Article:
As the excitement builds ahead of the Rugby World Cup in September, one Welsh lawyer is preparing to travel to the spectacle and play a critical role at the tournament.
Roger Morris, partner and notary public with Swansea Solicitors Hutchinson Thomas, which has offices in Swansea and Neath, will travel to the event as an independent judicial officer. He will play a crucial role in determining the length of bans and sanctions the stars of world rugby could face.
A focus on player welfare in recent years has fundamentally changed the parameters of certain parts of the game, notably the consequences of dangerous play, especially where contact is made with the head.
But sitting behind referees’ decisions is also the critical disciplinary process that takes place in the days after an incident and which determines the sanctions and bans players face after they have been cited.
This is driven by independent judicial officers appointed by World Rugby. Every time a player receives a red card or is cited for foul play a three-person disciplinary panel is appointed which comprises a lawyer chair and two individuals with experience of the modern professional game either as player, coach or referee. This is an important departure from previous World Cups when a single judicial officer would oversee proceedings.
Morris has been involved in the disciplinary process in rugby for more than 20 years and will be in Japan for the last three weeks of the tournament. This will be his second World Cup. He says he feels having a robust and independent judicial process is important for the game.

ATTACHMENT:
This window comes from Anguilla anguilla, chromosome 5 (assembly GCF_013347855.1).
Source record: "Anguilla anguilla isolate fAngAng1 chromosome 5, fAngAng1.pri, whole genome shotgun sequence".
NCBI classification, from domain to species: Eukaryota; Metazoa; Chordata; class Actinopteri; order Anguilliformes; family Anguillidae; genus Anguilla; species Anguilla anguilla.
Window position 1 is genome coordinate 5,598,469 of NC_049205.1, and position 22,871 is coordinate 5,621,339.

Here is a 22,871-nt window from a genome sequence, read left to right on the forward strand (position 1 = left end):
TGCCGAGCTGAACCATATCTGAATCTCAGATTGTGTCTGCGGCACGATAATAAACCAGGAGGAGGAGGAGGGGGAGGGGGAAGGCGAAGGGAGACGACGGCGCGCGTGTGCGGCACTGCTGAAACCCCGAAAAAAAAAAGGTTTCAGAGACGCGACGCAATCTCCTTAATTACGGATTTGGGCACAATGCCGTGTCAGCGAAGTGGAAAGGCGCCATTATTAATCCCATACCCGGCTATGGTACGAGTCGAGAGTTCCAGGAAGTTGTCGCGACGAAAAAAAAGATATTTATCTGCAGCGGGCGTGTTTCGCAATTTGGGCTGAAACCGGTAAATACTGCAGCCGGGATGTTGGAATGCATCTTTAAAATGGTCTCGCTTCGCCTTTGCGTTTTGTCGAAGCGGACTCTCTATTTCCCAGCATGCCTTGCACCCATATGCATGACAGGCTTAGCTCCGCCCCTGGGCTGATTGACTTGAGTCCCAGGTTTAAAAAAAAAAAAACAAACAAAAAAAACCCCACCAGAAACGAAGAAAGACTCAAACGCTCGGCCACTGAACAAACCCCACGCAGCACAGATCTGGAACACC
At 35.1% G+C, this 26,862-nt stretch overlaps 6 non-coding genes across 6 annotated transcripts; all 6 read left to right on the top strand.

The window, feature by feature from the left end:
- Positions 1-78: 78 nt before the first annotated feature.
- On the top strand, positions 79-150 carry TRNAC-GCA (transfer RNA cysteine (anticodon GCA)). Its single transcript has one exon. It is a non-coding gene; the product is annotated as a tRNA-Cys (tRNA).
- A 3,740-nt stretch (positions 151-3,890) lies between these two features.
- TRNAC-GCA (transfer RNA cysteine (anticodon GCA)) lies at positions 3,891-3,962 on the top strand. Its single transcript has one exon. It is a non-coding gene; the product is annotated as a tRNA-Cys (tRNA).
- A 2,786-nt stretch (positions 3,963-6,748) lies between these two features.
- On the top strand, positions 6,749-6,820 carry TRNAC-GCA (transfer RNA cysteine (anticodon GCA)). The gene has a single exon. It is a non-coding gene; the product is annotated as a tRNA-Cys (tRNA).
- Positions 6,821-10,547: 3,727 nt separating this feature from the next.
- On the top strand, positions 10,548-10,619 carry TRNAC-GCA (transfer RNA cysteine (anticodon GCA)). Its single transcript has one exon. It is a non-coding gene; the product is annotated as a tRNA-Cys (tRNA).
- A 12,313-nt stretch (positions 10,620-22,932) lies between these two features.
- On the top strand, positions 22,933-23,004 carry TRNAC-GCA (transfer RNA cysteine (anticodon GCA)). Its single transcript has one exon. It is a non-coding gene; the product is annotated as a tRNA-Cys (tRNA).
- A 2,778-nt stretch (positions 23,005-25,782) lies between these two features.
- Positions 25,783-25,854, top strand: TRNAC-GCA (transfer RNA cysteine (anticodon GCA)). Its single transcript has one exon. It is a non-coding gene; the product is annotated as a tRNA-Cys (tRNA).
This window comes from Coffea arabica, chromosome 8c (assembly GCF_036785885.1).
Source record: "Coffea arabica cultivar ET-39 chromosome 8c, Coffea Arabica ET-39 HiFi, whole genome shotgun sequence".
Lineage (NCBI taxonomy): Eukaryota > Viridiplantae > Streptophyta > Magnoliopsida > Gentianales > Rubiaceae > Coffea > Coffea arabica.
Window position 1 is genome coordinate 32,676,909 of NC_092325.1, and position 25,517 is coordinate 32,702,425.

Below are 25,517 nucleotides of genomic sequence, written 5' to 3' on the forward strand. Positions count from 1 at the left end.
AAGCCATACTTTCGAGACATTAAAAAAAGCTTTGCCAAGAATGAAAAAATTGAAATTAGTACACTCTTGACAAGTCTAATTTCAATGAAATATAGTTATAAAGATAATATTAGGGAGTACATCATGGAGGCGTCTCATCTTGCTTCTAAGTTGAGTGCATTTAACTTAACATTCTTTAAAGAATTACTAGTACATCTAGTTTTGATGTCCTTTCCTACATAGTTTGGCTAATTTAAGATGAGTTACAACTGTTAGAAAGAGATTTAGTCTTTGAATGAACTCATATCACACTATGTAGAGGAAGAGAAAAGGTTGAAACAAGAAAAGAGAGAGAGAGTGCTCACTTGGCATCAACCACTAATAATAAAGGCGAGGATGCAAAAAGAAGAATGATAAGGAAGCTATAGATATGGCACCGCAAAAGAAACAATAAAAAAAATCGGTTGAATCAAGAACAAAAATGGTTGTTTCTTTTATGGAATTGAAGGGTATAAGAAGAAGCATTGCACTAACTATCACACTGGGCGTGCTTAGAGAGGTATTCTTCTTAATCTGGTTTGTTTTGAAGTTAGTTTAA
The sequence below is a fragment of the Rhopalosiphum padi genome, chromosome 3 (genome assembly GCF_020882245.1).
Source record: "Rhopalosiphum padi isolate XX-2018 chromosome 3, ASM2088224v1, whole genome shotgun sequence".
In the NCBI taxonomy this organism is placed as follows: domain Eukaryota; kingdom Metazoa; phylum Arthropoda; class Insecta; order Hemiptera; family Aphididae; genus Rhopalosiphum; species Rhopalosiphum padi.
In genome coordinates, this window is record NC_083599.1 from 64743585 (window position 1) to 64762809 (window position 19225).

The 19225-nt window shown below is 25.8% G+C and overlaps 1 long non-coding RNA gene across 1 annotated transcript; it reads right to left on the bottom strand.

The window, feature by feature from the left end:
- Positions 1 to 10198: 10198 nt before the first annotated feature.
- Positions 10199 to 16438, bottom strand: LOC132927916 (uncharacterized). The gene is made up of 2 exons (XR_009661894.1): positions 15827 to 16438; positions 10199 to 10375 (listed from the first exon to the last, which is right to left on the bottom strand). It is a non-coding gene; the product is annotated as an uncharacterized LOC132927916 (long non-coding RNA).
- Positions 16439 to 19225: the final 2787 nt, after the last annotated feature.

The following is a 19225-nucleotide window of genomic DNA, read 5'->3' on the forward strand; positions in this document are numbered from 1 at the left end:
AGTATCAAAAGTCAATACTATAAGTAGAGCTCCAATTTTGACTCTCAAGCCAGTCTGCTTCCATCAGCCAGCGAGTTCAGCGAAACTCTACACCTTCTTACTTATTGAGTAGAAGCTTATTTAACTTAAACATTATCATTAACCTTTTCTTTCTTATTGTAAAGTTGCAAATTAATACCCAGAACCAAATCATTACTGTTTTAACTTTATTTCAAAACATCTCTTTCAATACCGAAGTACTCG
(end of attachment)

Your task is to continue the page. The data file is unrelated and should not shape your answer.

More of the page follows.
“I’ve been involved for the best part of 20 years and this will be my second World Cup. Discipline and its connotations for player welfare and the integrity of the game is an important facet of rugby significant to all the games stakeholders.
“Within this, an important element of the team of legal chairs is our independence. We are all experienced, senior lawyers with a background in rugby and importantly, volunteers who have no direct links to our various unions.
“My involvement has been an immensely satisfying way of putting something back into the game with which I have been obsessed for as long as I can remember.”
Hutchinson Thomas has a long history of supplying individuals. Three other partners from the firm – Simon Thomas, Rhian Williams and Robert Williams – have also served as independent judicial officers in regional, European and international rugby games not involving their home teams (Ospreys, Wales or Lions).
The firm was heavily involved in one of rugby’s most infamous scandals: the ‘Bloodgate’ case where players, coaching staff and a doctor from English Premiership club Harlequins were alleged to have colluded to fake a blood injury (to get a specialist kicker back on the field) using a blood capsule during a Heineken Cup quarter final against Leinster.
That affair stunned and tarnished World Rugby and resulted in a three-year ban for director of rugby Dean Richards and a fine of over £250,000 for Harlequins – and the enquiry was overseen by Hutchinson Thomas partner Robert Williams.